On Thursday, June 27, the U.S. Supreme Court blocked a Trump administration plan to add a question on citizenship to the 2020 Census. The administration has told courts that its rationale for adding the citizenship question was to better enforce the Voting Rights Act of 1965. In their briefs to the court, administration lawyers had pointed out that the deadline to begin printing census forms was July 1.
Chief Justice John Roberts, joined by the court’s four liberals, ruled that the administration's sole stated rationale for adding the citizenship question “seems to have been contrived” and was “more of a distraction.” Under the Administrative Procedure Act, the federal government is required to explain its actions, and the Supreme Court ruled that this requirement hadn't been met.
Following that ruling, Trump tweeted that he had asked lawyers if they can delay the census until the Supreme Court is given information from which it can make a final decision on the question, leading supporters to believe that the fight was still on.
Yesterday, July 2, the Justice Department announced that a decision had been made to proceed with the printing of census forms, without the citizenship question. This announcement came to the great disappointment of those who were hoping for much more:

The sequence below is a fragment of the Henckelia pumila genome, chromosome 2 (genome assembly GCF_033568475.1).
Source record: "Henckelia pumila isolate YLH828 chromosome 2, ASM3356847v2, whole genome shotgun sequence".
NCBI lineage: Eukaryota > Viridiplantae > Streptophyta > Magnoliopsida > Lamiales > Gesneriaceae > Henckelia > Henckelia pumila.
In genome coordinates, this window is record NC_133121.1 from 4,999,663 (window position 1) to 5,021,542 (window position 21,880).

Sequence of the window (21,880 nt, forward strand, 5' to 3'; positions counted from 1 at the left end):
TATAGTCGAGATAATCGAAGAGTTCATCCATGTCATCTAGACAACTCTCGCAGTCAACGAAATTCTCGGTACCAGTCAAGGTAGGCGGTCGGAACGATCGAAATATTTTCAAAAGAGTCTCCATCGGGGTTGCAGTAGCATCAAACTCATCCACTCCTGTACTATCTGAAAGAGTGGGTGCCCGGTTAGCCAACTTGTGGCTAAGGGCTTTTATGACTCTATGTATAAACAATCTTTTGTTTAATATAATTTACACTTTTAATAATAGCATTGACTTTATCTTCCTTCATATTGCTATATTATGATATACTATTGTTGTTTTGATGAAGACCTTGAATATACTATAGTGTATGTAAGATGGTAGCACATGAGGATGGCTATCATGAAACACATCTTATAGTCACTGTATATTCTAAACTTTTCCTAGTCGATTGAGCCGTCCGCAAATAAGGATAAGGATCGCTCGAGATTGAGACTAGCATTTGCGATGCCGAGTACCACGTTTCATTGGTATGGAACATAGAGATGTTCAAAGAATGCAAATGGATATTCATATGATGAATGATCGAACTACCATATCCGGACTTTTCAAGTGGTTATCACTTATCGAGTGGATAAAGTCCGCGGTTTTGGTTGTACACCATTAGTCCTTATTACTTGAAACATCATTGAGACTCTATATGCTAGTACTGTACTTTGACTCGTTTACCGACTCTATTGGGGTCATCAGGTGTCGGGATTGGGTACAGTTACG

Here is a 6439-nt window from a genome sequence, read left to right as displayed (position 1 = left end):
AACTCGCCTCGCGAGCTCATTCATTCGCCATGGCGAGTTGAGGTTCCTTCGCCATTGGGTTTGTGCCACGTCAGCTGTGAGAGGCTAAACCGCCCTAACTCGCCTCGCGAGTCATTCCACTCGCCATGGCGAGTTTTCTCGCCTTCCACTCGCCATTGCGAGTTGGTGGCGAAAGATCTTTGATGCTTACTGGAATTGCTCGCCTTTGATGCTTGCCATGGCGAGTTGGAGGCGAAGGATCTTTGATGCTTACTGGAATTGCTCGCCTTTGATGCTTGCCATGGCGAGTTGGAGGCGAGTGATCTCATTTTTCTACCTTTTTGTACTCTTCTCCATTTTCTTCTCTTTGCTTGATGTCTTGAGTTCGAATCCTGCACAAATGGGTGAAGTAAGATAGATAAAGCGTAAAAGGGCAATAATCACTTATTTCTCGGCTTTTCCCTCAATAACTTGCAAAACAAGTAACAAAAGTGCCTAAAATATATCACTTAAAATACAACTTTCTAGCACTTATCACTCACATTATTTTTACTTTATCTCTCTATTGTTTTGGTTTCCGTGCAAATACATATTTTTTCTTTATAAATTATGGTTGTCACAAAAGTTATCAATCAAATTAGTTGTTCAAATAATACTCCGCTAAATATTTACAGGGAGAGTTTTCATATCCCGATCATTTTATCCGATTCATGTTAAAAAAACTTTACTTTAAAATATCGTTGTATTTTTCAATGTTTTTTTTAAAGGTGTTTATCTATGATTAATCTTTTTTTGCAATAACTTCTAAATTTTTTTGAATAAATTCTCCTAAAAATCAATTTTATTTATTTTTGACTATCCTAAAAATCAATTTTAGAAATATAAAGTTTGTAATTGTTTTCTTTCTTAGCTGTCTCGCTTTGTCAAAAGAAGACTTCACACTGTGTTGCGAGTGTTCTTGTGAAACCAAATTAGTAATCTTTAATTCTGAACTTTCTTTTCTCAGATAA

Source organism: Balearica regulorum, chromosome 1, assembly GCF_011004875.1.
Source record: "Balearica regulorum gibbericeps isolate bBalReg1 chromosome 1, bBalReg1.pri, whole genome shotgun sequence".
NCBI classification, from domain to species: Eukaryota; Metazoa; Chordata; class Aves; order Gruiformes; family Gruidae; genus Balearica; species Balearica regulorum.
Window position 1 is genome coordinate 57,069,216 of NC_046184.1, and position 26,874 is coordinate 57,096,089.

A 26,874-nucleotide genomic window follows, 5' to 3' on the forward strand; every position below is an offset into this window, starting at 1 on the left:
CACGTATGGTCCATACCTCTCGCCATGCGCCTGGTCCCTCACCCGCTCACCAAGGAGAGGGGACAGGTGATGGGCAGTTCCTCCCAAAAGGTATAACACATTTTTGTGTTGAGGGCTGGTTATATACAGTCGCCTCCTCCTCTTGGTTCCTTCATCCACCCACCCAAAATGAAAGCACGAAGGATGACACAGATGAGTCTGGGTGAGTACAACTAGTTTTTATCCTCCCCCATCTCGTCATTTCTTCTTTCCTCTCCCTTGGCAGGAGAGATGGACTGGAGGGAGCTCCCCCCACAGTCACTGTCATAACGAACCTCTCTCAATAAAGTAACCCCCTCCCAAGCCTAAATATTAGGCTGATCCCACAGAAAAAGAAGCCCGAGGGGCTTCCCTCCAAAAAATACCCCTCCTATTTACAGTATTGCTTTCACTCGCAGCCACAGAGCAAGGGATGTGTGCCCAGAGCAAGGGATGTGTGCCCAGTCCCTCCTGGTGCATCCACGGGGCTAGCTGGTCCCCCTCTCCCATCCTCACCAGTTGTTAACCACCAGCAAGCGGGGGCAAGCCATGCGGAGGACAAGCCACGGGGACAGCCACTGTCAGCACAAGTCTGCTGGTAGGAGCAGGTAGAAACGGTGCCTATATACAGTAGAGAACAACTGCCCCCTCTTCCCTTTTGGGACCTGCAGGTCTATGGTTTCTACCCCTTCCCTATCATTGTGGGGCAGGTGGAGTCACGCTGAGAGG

IT'S 3-D CHESS! https://t.co/NMhnW725U9— Ann Coulter (@AnnCoulter) July 3, 2019
An article in the LA Times explained why that decision had to be made: While the administration was in principle free to try again, its lawyers would have been forced to contradict earlier statements made to justify their case. They would no longer be able to argue that they wanted to comply July 1 deadline, since further appeals would only push back printing census forms, and new rationales would contradict the claim that the administration was motivated by a desire to improve enforcement the Voting Rights Act.